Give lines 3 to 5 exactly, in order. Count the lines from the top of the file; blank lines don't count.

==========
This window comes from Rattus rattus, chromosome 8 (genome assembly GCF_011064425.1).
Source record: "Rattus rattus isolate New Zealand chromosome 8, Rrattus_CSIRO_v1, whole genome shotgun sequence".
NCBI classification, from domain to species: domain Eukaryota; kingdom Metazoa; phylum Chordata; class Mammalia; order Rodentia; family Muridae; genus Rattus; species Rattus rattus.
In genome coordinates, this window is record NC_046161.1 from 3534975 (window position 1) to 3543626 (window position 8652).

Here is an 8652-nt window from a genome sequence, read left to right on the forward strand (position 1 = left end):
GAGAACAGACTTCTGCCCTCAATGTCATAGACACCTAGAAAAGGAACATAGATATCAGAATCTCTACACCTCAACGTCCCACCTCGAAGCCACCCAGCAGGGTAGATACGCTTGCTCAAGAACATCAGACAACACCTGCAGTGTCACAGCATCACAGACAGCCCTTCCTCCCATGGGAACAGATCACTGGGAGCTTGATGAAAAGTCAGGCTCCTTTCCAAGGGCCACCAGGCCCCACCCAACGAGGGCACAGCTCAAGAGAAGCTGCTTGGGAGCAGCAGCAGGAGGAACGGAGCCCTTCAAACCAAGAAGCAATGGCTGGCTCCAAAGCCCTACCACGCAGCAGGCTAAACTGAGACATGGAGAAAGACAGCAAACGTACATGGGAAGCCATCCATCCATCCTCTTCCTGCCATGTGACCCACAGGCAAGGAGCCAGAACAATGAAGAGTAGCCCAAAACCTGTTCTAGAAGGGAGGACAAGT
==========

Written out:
NCBI classification, from domain to species: domain Eukaryota; kingdom Metazoa; phylum Chordata; class Mammalia; order Rodentia; family Muridae; genus Rattus; species Rattus rattus.
In genome coordinates, this window is record NC_046161.1 from 3534975 (window position 1) to 3543626 (window position 8652).

Here is an 8652-nt window from a genome sequence, read left to right on the forward strand (position 1 = left end):